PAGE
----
The Congress MP thinks the BJP has scored a self-goal in the process of hounding Rahul Gandhi.
In an interview to Frontline, Congress leader Shashi Tharoor spoke on the public reaction to the BJP’s hounding of Rahul Gandhi, and on matters such as opposition unity and the need for a substantive Congress campaign that talks about issues facing the people. Excerpts:
Why is the BJP rushing to frame Rahul Gandhi’s remarks on the Modi surname as an affront to the backward classes? Is this a way to distract the electorate from the questions the Congress is raising about Adani and BJP’s crony capitalism? Or does this come from fear that the campaign for a caste census, now endorsed by the Congress, might lead to an OBC consolidation against the BJP?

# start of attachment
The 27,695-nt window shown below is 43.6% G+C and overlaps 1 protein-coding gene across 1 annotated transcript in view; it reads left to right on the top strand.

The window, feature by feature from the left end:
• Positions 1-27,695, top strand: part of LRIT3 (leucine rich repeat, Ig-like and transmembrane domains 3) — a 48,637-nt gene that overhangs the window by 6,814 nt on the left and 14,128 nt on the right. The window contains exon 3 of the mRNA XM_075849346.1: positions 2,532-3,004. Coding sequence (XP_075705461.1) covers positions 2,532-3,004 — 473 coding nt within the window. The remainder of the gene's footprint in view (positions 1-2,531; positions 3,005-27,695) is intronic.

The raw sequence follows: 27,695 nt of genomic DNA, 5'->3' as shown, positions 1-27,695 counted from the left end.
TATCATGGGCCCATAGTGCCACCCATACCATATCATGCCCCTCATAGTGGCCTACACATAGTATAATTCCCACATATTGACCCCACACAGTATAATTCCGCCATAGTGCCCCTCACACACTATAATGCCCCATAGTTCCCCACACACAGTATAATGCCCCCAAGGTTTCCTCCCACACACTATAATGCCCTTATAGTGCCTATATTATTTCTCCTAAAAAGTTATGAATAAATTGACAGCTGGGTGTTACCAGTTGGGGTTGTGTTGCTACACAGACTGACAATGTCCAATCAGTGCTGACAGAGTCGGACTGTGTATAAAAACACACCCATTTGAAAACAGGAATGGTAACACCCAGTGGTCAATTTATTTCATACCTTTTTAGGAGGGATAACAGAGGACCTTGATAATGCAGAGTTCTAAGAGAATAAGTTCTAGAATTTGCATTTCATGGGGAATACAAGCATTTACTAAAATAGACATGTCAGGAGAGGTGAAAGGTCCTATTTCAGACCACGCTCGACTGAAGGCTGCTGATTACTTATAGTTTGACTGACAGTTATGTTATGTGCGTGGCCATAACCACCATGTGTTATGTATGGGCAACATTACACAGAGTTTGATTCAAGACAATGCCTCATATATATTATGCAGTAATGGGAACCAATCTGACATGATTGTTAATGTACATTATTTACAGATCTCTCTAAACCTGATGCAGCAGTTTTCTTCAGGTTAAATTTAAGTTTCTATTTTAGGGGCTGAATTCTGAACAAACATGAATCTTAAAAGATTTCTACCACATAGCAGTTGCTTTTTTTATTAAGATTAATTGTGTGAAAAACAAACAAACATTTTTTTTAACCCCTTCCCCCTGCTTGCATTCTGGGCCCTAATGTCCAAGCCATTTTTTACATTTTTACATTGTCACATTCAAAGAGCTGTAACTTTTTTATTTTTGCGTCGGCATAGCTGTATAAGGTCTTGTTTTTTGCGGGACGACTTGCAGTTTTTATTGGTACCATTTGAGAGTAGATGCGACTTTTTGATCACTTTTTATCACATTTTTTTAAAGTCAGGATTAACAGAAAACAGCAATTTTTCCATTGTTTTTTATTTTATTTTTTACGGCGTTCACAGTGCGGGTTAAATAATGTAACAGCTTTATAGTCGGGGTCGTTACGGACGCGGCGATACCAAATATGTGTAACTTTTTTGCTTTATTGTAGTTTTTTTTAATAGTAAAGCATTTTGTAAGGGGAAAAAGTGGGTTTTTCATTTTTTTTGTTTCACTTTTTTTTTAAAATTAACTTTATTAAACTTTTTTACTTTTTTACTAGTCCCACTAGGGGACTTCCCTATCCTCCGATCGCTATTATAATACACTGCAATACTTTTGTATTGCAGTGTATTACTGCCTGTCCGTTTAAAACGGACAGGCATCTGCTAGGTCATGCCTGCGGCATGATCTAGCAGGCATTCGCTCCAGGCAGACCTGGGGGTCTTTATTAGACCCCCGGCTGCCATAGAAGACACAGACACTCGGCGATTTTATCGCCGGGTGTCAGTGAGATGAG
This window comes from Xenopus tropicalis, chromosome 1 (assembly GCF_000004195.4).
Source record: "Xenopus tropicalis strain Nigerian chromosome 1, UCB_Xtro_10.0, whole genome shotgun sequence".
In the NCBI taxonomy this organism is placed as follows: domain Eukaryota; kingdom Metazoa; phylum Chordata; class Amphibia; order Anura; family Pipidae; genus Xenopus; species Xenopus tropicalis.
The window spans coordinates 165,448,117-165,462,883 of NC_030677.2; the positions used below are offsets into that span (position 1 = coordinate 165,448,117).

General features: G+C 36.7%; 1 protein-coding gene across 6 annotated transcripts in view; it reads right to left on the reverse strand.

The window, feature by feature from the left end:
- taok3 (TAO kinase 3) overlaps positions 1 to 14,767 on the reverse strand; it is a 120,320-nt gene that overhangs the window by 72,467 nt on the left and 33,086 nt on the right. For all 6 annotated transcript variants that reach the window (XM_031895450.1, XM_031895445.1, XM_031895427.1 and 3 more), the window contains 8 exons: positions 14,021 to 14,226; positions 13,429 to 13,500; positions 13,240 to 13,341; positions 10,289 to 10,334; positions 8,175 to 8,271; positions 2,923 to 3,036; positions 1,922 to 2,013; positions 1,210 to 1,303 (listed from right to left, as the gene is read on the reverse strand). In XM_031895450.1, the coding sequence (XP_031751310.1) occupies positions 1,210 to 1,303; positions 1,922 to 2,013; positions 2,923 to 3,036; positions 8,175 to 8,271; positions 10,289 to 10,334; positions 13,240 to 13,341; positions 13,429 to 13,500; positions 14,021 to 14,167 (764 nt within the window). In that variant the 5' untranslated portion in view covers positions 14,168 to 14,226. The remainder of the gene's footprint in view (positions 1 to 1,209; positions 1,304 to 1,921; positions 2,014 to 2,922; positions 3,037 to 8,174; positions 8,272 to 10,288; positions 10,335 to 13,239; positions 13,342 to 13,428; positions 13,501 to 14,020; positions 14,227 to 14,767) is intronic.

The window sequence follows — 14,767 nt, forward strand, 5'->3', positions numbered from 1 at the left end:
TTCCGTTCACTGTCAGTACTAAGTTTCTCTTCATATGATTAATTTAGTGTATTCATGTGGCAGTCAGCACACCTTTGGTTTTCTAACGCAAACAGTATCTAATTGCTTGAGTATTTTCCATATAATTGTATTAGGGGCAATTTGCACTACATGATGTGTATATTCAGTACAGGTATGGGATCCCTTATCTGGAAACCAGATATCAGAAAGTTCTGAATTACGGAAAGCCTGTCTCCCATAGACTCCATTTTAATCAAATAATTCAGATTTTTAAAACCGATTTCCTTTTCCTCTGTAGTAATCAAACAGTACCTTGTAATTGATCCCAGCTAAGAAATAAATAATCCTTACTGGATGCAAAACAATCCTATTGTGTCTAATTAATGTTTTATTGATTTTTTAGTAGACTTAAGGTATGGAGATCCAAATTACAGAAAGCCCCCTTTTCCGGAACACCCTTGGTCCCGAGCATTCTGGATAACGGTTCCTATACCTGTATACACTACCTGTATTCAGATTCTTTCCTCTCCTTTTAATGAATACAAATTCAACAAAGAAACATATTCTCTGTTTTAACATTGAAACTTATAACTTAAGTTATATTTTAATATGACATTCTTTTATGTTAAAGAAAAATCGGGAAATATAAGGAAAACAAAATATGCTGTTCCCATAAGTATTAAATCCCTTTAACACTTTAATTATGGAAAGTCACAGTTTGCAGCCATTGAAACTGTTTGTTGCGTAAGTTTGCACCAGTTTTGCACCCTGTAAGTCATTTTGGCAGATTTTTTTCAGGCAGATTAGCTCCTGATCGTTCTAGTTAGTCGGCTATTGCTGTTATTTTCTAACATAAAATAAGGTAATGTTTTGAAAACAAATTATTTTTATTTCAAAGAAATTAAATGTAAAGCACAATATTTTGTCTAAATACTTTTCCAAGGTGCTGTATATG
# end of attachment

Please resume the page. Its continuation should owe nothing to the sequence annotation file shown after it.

The BJP is a master at exploiting every situation to the extent it possibly can, therefore, this OBC connection is to try and turn the Modi name—which in Gujarat is a backward caste name—and apply it as a backward caste everywhere in the country, since that is a constituency that it is desperately trying to cultivate.
It is even using this argument in Kerala, where the Ezhavas are an OBC community. It is preposterous because both Lalit Modi and Nirav Modi are anything but backward: Lalit Modi is a Marwari and Nirav Modi is a Jain. They are both extremely affluent people who managed to live in the lap of luxury, and then pushed off to live as affluent fugitives in London, with their ill-gotten wealth taken away from this country. These are hardly symbols of backwardness in any shape or form. The entire charge is such a stretch.